In 2015, we saw visa opinion letters grow to an all-time high of $1.6 million, and new use payments continue to increase. For instance, the SAG-AFTRA Fund is expected to grow to $1 million in 2016 alone. The IT department has revamped the computer systems to meet the growing demand of membership and program development. It’s facilitated more efficiency in membership management and greatly enhanced our online presence. I am happy to say we have been able to upgrade, sustain, and exceed the goals and expectations we set out to achieve.

The International Musician (IM) has been a special project for me. I take pride in working on this award-winning journal, which has been the “face of the AFM” for almost 120 years. As I have traveled around the country as the magazine’s publisher I get feedback from member readers on what the publication means to them.

It is a vital resource for the union’s working musicians, representing a diverse and eclectic membership. From AFM profiles and industry news to labor rights campaigns, collective bargaining updates, and legislative news, each month members can look forward to a magazine that engages and informs. In line with an all-important goal, the magazine was recast to illustrate the AFM’s growth and far-reaching influence. Each year we have consistently won awards and recognition from the International Labor Communications Association (ILCA).

A New Look, a New Read

To create a more competitive image in the music magazine market, we gave the journal a fresh format in 2005. A glossy cover was added to IM that almost immediately increased visibility. The layout was redesigned for ease of use and readability. In addition, new sections added ballast, making IM a more effective tool for recruitment. The “Working Musician” section provides marketing, business, financial information, and highlights membership benefits. Our “Upbeat” profiles showcase the careers of a variety of AFM members, covering a range of music: jazz and blues, classical, country, funk, rock, fusion, mariachi, and Canadian baroque, to name a few. And for all music junkies, the “Cool Tools” new product announcements section was an instant success.

The revamped IM has resulted in an increase, in particular, in subscriptions by libraries and music schools. Through marketing initiatives and creative advertising we have made inroads into hitherto unexplored venues. In 2016, member appeal continues to expand, especially through the redesigned and enhanced website,

I can honestly say this position has given me more satisfaction than I ever imagined anything could, besides making music. To the membership and especially my staff, thank you. You have my utmost respect and gratitude.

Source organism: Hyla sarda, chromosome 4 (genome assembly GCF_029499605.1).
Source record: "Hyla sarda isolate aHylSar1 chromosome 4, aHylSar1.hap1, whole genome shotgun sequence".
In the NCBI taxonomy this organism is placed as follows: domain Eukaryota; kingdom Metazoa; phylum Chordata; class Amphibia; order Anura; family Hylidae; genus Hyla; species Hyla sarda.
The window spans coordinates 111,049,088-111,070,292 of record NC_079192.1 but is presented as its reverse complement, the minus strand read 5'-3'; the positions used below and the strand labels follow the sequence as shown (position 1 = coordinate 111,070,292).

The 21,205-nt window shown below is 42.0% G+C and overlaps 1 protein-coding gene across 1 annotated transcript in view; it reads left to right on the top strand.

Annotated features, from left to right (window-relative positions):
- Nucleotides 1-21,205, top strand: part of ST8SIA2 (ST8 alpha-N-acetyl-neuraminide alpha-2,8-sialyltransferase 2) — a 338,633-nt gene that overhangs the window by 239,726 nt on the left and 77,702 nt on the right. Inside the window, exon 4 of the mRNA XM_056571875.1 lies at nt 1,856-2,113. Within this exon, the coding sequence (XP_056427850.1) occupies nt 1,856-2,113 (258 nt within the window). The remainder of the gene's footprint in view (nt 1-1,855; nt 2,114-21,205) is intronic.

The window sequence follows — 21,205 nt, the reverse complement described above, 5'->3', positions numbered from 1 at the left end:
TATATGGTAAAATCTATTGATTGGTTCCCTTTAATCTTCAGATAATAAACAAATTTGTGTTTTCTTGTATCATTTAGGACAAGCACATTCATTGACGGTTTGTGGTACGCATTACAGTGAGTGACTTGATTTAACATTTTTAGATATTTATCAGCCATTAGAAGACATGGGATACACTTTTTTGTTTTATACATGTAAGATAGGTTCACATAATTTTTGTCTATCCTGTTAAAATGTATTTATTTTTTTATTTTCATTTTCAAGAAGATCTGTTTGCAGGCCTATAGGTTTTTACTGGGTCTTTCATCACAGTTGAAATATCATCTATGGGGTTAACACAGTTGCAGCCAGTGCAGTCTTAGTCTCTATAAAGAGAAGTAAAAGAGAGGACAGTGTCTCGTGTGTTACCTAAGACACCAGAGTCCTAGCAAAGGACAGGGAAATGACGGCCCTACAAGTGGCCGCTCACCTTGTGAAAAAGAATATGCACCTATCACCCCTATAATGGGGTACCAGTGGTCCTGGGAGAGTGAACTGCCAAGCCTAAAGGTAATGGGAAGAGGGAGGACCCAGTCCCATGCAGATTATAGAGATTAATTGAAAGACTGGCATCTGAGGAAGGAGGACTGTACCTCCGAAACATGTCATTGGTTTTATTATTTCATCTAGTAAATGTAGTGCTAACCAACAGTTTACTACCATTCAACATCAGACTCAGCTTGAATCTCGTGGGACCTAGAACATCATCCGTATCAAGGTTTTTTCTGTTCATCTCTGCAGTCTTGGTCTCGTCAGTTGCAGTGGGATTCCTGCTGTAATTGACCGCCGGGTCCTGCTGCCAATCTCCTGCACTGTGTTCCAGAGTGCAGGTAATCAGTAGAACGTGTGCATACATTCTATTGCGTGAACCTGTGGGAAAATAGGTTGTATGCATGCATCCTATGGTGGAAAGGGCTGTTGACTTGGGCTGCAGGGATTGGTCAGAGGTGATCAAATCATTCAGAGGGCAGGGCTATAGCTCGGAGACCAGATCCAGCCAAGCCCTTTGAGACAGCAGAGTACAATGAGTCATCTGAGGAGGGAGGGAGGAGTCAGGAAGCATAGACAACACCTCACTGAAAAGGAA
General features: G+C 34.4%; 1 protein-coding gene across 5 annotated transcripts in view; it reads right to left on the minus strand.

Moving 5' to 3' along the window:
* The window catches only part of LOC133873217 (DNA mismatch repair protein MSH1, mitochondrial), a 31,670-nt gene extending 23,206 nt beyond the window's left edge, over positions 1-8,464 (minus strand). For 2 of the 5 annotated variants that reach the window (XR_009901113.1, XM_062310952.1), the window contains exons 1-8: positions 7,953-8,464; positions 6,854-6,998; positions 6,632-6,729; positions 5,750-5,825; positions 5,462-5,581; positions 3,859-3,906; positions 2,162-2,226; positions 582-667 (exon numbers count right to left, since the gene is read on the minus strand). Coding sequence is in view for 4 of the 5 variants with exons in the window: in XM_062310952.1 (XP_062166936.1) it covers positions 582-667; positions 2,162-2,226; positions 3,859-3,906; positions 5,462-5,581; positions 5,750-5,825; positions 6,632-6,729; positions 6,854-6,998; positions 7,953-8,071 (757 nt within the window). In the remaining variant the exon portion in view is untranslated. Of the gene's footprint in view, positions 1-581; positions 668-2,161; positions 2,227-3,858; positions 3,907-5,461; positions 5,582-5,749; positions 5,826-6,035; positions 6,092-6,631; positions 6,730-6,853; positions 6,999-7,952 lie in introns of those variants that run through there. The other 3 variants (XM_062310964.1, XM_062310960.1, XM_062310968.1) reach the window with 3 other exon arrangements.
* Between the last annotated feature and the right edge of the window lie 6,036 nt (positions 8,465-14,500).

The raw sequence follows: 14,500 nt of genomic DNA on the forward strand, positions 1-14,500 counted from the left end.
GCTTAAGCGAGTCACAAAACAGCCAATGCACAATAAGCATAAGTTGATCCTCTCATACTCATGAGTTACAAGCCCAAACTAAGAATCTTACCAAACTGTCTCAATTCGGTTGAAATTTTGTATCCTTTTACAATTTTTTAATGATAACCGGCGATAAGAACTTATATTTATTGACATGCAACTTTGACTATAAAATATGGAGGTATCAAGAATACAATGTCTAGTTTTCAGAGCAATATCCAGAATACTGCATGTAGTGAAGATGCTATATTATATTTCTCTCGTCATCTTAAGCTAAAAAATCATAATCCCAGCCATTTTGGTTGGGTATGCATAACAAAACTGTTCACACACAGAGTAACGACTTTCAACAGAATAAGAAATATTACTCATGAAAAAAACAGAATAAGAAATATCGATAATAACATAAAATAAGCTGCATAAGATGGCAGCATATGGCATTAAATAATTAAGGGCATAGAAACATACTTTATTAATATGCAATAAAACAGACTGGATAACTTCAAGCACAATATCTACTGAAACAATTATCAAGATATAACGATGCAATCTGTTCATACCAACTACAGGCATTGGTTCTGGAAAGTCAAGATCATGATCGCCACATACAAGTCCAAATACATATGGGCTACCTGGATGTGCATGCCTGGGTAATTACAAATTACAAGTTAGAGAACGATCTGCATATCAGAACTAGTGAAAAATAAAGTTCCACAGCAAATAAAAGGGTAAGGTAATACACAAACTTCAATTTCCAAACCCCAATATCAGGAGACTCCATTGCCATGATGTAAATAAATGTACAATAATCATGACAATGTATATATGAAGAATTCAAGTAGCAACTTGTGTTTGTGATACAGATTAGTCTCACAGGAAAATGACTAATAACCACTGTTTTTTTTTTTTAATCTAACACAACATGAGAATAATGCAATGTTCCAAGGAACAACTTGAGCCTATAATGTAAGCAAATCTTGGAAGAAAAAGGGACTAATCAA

The Neuroscience of Peak Performance and Flow

by Patrick Gannon, PhD

What is happening in the minds and bodies of musicians when they play their best? Are peak performance and flow simply subjective perceptions of performance excellence? Or are they distinct mental states, a defined set of optimal behaviors, a heightened sense of self-confidence, or some trick of human nature?

Despite the confusion, we do have language to describe these experiences—being in the zone, in rhythm, in a groove, playing unconscious, even the so-called runner’s high. For starters, peak performance refers to optimal physical behaviors while psychologists define flow as a mental state. For musicians, it is both mental and physical because they feel calm, alert, focused, challenged, but confident, fully present in the moment, and supremely engaged in the task. When that feeling is combined with the thrill of playing music, magic happens!

If only we could bottle it, right? Thanks to neuroscience, that may now be possible.

The Flow State

Research findings have identified three markers that reveal how and when flow occurs: alpha/theta brain waves, brain coherence, and deactivation of the dorso-lateral, pre-frontal cortex (DLPFC).

First, the flow state is located at the crossover point between alpha and theta brain waves (eight Hz and below). As brain activity slows from the relaxing alpha state into the hypnagogic theta wave (below eight Hz), the neural network becomes highly attuned. At the same time, super fast (40-100 Hz) gamma waves, triggered by theta, go into action. Gamma waves connect information drawn from various parts of the brain that are involved in music making, allowing skill learning, procedural memory, and self-expression to settle into rhythm.

Secondly, synchronization between the left and right hemispheres or brain coherence is another marker for flow. Both hemispheres must be working complementarily to integrate artistic expression and technical skills. Cardio exercise, meditation, and yoga along with brain-based clinical techniques, like eye movement desensitization and reprocessing (EMDR), all promote brain coherence through bi-lateral stimulation.

Enhancing Flow

Finally, a temporary brain state called transient hypofrontality has been identified that enhances flow by lowering the activation of the DLPFC. This part of the brain holds our inner critic, that voice of doubt that can trigger cognitive anxiety. Cardio exercise redirects blood flow away from the DLPFC to the motor parts of the brain, enabling a more embodied focus without interference from self-consciousness, distraction, or negative thinking.